Maggie Edwards has completely changed her relationship with food.

She still eats it, of course. But the types of food she cooks and eats, and the amounts in which she eats them, have completely changed since January. In those seven months, she’s lost 68 pounds.

“It’s all diet and exercise,” the Itawamba native, now living in Smithville, said. She meant “diet” in the all-encompassing sense, not in the “oh-I-can’t-eat-carbs-or-gluten-or-anything-that-isn’t-powdered” way it’s usually interpreted.

Edwards referred to this transformation as a “lifestyle change.”

“I’m not on a diet; I’ve changed my lifestyle,” she said. “It’s not about eating diet foods. I’ve been really trying to replace a few things here and there.”

It’s about cutting calories where she can while still keeping her food delicious, by finding small, healthier substitutes for the usual foods she loves, then tweaking those foods through experimentation until she loves them just as much, maybe even more.

“I just put different spices on them, throw them in the toaster oven until I feel like eating them,” she said. “It’s just those little switches that I’ve just made in the last seven months to be, I guess, a little bit healthier.”

That means zucchini noodles instead of pasta, cauliflower rice instead of white rice. A few hundred calories here, a few more hundred calories there.

And the food’s still delicious.

“I just think you can make anything good,” she said. “It’s just trying new things and not being scared to try new things. Just see what you can replace.”

Edwards has always had strong ties to food. She described both her grandmother and mother as phenomenal cooks and said she grew up in the kitchen. And she loves to cook herself, uses her time in the kitchen to unwind and relax.

But she also said the way she was living wasn’t sustainable. She felt unhealthy and was unhappy with herself. Diabetes runs in her family, she said. She feared she would die at a young age without some drastic change.

“I woke up at the beginning of this year and said, ‘No, this isn’t how you want to live, honey,’” she said.

Edwards’s change wasn’t just about the kinds of food she consumed, but how she consumed it.

“I want it to be an event,” she said. “I want to enjoy my food, whether it’s a big ole piece of fried chicken or a salad … If you just think about and savor every bite, by the end of it, you have remembered eating. It was a thoughtful process, so it makes you enjoy the food and feel fuller and more satisfied.”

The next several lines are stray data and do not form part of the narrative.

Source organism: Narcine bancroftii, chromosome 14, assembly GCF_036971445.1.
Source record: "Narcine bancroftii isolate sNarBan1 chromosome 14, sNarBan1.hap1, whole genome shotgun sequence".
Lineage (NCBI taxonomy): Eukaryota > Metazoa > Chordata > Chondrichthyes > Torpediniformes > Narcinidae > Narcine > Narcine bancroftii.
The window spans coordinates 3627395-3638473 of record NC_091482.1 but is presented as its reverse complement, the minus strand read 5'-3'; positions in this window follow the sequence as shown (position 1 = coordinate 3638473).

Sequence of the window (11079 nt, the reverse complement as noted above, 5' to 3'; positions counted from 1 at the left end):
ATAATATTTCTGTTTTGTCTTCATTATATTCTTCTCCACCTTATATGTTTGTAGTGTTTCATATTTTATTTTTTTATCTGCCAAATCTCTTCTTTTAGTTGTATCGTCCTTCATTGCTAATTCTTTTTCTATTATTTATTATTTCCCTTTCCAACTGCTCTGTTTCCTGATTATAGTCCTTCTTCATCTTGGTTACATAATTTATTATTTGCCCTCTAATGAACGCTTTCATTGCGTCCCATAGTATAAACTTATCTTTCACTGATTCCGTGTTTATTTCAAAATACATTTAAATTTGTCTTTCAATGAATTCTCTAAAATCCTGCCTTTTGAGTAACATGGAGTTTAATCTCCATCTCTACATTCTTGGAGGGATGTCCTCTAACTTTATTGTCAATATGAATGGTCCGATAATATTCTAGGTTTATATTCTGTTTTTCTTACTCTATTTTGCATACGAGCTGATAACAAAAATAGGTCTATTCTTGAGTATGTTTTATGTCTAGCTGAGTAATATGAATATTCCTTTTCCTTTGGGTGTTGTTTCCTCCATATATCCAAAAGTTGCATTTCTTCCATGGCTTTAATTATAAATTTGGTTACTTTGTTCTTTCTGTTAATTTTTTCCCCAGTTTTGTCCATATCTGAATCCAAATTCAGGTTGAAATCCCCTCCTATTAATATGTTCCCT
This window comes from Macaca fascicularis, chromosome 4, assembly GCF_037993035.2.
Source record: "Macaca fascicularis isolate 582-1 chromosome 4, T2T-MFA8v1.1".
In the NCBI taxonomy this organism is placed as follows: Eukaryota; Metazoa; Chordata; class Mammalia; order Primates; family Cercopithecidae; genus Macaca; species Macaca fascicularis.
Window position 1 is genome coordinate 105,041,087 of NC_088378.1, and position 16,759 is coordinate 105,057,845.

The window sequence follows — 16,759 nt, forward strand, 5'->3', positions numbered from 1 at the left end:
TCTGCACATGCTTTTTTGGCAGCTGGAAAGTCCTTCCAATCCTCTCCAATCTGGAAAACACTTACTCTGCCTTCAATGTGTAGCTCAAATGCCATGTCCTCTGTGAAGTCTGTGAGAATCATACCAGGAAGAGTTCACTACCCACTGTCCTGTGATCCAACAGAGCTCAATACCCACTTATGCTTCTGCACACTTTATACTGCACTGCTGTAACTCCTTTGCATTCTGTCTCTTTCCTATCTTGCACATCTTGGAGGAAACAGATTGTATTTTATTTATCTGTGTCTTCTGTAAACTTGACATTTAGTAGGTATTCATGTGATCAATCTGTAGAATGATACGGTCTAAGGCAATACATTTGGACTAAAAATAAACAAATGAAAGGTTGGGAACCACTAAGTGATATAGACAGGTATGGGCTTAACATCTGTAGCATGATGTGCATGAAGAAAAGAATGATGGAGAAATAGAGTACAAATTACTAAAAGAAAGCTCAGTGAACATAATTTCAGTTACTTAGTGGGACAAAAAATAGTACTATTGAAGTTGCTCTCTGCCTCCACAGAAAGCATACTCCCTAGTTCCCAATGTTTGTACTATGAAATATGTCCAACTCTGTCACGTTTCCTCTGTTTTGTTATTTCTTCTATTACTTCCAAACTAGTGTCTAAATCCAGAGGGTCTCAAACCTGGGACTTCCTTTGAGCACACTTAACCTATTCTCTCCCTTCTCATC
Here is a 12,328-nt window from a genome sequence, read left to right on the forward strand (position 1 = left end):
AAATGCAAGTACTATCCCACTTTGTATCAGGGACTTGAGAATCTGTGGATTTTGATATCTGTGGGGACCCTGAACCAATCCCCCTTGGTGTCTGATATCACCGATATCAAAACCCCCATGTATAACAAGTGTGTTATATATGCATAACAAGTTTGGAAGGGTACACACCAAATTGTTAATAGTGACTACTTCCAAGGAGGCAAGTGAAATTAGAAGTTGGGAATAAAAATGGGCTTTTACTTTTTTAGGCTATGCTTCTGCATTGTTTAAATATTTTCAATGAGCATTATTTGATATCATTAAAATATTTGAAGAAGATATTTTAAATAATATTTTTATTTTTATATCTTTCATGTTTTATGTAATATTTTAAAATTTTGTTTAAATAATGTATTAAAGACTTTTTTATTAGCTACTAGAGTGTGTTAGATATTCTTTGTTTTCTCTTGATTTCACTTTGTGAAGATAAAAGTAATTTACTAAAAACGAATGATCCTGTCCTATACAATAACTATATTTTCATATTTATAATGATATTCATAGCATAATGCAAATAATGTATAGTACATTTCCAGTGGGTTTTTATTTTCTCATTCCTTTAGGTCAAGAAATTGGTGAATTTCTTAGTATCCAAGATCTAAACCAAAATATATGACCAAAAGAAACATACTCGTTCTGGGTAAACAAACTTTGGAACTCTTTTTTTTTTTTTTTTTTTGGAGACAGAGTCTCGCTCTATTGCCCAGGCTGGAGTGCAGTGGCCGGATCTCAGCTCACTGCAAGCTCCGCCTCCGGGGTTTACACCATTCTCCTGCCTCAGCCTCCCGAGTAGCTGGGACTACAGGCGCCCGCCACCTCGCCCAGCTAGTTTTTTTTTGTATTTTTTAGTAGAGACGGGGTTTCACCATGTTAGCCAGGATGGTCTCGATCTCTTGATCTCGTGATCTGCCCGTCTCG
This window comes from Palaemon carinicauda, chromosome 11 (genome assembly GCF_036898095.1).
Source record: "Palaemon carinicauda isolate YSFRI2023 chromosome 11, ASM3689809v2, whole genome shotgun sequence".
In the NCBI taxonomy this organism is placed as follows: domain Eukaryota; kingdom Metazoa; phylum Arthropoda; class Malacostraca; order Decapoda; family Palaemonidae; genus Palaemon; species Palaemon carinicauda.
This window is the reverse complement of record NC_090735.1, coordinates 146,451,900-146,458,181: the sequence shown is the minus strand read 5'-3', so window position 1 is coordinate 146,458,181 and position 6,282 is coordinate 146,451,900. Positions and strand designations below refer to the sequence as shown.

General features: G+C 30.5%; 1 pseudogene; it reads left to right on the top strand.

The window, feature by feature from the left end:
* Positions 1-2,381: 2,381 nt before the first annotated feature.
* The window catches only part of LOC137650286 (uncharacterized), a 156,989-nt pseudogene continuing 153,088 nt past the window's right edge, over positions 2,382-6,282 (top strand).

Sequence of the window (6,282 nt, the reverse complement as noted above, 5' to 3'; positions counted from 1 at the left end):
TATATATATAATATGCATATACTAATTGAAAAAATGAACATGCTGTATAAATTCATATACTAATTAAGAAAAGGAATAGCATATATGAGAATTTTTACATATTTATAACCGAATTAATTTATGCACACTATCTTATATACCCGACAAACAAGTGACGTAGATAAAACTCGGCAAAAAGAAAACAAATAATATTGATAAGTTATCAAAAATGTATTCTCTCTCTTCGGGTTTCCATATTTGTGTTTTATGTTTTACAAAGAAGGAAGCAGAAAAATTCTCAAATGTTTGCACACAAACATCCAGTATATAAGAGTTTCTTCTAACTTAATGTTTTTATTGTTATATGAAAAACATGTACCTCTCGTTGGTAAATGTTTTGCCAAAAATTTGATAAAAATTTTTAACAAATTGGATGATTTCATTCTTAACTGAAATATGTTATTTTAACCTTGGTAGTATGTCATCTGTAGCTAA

She sets guidelines for herself, ways in which she can test whether a bout of hunger is really her body asking for food, or just a way to occupy herself.

“If I have a thought in my head that I might be hungry, I’ll wait 30 minutes,” she said. She’ll fill that half-hour with activity, distract herself from her hunger by doing laundry or going for a walk.

“At the end of that 30 minutes, if I’m still hungry, I’ll find a snack,” she said. “If I’m not, then I was just bored.”

She didn’t have to give up her love of cooking, either. Edwards and her family – two kids and a husband – currently live in a small apartment off her parents’ house, a temporary arrangement while her permanent home is being built. Most of the space, including the tiny corner kitchen, is housed in a single, large room. The kitchen itself barely qualifies; it’s little more than a couple of a short perpendicular counters and a fridge. It does have a small oven, but Edwards said it can’t hold anything much larger than a tray of cinnamon rolls.

That hasn’t stopped her from making some big (mostly, but not always healthy) meals in the space.

“I cook every single day on a hot plate and with an instant pot,” she said with a laugh. “You just make it work. If you want it, you make it work.”

And she has made it work. She’s seven months into her new relationship with food, and she believes it’s going to work out. That’s largely because she doesn’t deny herself the foods she loves. She just limits how much of them she eats.

“If I want to eat a piece of cake at your birthday party, I’m going to eat a piece of cake,” she said.

She just won’t eat the entire cake.

“Everything is in moderation, and all food is good in moderation,” she said. “That’s just what I’ve tried to teach myself over the past seven months.”

That, and how to try, and love, new foods. Just because a recipe is healthy, doesn’t mean it can’t be delicious. Food doesn’t play by any rules other than those set by the people making it.

“You don’t have to label it as healthy or unhealthy,” she said. “Tastes good, tastes good.”

adam.armour@journalinc.com

Twitter: @admarmr

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